A 10-Year Retrospective Review on the Use of Prophylactic and Salvage Paraspinous Flaps in Spinal Surgery
Michael Ha1, Ledibabari M. Ngaage1,2, Seray Er1, Salman Choudhry3, Richard Smith4, Madeline Brown1, Allison S. Karwoski, BS1, Yvonne M. Rasko1
1 - Division of Plastic Surgery, Department of Surgery, University of Maryland School of Medicine, Baltimore, MD2 - Department of Plastic and Reconstructive Surgery, Johns Hopkins University, Baltimore, MD3 - Department of Surgery, Anne Arundel Medical Center, Annapolis, MD4 - Department of Microbial Pathogenesis, School of Dentistry, University of Maryland Baltimore, Baltimore, MD
Introduction: Complex spinal surgery can harbor devastating postoperative wound complications, such as hardware exposure, reoperation and potential hardware loss. Paraspinous muscular flaps have been suggested to aid in the wound closure and healing in these patients. Literature has previously shown that complication rates have ranged from 19-40 percent, with a reoperation rate of up to 12 percent. The authors investigated whether prophylactic closure of the spinal wounds with muscle flap improves outcomes, as compared to salvage operations.
Methods: An institutional review board (IRB)-approved retrospective review of patients who underwent a multi-level spinal surgery with concurrent muscle flap coverage at a single institution (August 2011 to November 2021) was done. Patient demographics, clinical profile, procedures, and outcomes at a minimum 90-days post-operatively have been described.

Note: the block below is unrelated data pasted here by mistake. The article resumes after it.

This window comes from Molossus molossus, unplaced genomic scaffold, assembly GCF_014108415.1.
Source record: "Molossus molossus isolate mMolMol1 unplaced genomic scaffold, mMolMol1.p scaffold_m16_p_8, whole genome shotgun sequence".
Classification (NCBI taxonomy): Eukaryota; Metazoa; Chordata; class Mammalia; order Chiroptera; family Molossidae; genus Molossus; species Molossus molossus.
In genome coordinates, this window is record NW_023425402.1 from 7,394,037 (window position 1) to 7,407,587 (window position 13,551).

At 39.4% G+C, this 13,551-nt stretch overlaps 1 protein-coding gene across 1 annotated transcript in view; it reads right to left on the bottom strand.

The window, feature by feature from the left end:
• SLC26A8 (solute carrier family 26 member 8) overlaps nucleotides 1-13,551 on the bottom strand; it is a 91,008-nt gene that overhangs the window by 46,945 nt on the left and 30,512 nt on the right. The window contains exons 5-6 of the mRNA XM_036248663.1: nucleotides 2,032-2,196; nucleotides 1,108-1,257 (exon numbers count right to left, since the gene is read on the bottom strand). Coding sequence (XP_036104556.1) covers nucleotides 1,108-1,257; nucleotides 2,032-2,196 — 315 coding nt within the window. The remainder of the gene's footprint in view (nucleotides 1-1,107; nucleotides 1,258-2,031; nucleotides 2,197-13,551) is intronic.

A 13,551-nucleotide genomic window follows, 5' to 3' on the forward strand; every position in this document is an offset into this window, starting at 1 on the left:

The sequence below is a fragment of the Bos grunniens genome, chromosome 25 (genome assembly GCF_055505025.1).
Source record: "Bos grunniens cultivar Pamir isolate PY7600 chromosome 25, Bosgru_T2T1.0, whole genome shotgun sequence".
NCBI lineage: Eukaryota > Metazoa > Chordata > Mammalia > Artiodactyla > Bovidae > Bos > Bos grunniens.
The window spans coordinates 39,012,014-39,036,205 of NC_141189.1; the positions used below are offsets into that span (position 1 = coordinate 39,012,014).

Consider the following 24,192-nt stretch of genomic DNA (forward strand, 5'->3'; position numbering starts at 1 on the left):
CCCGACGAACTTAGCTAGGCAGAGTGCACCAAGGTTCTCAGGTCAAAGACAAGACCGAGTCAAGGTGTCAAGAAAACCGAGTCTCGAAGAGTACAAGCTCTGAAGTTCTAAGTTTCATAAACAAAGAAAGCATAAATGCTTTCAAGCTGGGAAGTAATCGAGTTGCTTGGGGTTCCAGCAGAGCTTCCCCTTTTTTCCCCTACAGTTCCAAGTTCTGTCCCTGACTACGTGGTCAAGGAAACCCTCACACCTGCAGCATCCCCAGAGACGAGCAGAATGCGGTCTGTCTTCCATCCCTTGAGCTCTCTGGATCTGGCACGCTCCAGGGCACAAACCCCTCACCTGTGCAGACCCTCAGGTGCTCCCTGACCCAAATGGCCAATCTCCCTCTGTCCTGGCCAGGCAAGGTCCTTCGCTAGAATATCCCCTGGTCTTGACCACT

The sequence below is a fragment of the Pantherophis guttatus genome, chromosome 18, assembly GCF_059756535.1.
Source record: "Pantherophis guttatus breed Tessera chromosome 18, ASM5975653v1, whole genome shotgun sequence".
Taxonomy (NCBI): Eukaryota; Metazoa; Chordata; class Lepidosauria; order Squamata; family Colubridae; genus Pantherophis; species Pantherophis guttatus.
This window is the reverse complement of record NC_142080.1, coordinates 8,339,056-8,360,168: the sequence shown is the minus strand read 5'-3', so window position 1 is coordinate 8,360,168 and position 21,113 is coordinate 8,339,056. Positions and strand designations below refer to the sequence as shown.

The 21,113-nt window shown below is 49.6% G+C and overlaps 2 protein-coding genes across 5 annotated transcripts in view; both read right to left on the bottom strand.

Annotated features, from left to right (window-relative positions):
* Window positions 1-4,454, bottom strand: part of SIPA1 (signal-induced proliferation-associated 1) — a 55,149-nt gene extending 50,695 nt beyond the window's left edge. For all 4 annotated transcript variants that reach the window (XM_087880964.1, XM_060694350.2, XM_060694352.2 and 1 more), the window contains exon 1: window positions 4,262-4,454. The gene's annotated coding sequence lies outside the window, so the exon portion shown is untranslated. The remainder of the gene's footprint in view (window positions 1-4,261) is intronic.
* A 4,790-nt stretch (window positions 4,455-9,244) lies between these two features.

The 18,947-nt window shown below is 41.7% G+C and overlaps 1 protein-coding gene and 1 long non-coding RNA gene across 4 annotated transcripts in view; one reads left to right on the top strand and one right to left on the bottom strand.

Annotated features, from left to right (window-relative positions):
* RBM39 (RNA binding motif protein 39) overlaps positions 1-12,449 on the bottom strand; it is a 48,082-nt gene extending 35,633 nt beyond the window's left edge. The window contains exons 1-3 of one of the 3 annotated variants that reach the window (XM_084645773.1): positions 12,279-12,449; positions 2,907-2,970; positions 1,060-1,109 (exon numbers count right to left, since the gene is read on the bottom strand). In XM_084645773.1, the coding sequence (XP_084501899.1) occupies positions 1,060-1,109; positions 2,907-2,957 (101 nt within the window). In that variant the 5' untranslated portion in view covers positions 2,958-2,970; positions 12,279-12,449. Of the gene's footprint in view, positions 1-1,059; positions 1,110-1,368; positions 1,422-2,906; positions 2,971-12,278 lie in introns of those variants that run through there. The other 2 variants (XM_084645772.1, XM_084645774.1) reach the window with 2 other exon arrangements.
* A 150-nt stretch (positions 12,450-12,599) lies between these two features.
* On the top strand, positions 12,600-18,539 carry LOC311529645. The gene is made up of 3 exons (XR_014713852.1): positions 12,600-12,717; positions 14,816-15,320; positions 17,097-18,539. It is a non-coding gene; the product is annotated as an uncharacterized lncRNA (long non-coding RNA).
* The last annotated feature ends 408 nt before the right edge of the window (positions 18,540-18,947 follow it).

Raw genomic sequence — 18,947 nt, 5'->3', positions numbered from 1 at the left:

Results: 73 prophylactic flaps in 60 patients were compared with 47 salvage flaps in 38 patients. Between the two cohorts, there was no significant difference between the mean age (60.6 vs 59.3), BMI (26.7 vs 29.4) or length of post op stay (8.8 vs 8.6). Salvage flaps however were more likely to have a larger initial wound defect size 103.5cm2 bs 93cm2, p=0.045) and a longer length of operation (285 minutes vs 133 mins, p<0.001). Though there was no notable difference in complication rates, prophylactic flaps were less likely to lead to a re-operation (7% vs 11%, p = 0.034).
Conclusion: Paraspinous flaps have been described as a useful adjunct to complex spinal surgery to aid in would healing. This article supports their safe and routine utility for closures in this cohort of patients, as either a prophylactic or salvage-based means.
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